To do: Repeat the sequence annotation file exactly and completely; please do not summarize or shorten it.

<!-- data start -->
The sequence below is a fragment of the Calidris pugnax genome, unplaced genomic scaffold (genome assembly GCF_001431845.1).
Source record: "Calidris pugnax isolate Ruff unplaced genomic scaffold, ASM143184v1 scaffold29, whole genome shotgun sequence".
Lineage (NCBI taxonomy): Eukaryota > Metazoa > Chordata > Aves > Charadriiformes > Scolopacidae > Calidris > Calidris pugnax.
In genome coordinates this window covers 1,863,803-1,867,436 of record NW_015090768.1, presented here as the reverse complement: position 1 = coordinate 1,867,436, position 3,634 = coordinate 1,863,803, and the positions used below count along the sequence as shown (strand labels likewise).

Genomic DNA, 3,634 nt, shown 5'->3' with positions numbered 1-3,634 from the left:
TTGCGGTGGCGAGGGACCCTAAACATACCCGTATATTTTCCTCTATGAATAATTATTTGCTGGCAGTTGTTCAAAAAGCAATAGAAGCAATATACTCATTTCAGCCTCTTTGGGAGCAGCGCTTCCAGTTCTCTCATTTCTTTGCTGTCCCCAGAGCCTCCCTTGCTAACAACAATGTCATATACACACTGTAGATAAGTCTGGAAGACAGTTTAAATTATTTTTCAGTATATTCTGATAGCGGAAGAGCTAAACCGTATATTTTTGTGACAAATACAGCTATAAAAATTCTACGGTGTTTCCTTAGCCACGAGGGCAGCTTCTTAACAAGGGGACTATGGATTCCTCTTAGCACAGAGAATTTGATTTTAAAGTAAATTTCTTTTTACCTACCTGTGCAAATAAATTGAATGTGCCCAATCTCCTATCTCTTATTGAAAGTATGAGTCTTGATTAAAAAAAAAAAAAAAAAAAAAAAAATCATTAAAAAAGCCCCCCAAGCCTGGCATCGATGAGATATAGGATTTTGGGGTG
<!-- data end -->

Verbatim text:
The sequence below is a fragment of the Calidris pugnax genome, unplaced genomic scaffold (genome assembly GCF_001431845.1).
Source record: "Calidris pugnax isolate Ruff unplaced genomic scaffold, ASM143184v1 scaffold29, whole genome shotgun sequence".
Lineage (NCBI taxonomy): Eukaryota > Metazoa > Chordata > Aves > Charadriiformes > Scolopacidae > Calidris > Calidris pugnax.
In genome coordinates this window covers 1,863,803-1,867,436 of record NW_015090768.1, presented here as the reverse complement: position 1 = coordinate 1,867,436, position 3,634 = coordinate 1,863,803, and the positions used below count along the sequence as shown (strand labels likewise).

Genomic DNA, 3,634 nt, shown 5'->3' with positions numbered 1-3,634 from the left:
TTGCGGTGGCGAGGGACCCTAAACATACCCGTATATTTTCCTCTATGAATAATTATTTGCTGGCAGTTGTTCAAAAAGCAATAGAAGCAATATACTCATTTCAGCCTCTTTGGGAGCAGCGCTTCCAGTTCTCTCATTTCTTTGCTGTCCCCAGAGCCTCCCTTGCTAACAACAATGTCATATACACACTGTAGATAAGTCTGGAAGACAGTTTAAATTATTTTTCAGTATATTCTGATAGCGGAAGAGCTAAACCGTATATTTTTGTGACAAATACAGCTATAAAAATTCTACGGTGTTTCCTTAGCCACGAGGGCAGCTTCTTAACAAGGGGACTATGGATTCCTCTTAGCACAGAGAATTTGATTTTAAAGTAAATTTCTTTTTACCTACCTGTGCAAATAAATTGAATGTGCCCAATCTCCTATCTCTTATTGAAAGTATGAGTCTTGATTAAAAAAAAAAAAAAAAAAAAAAAAATCATTAAAAAAGCCCCCCAAGCCTGGCATCGATGAGATATAGGATTTTGGGGTG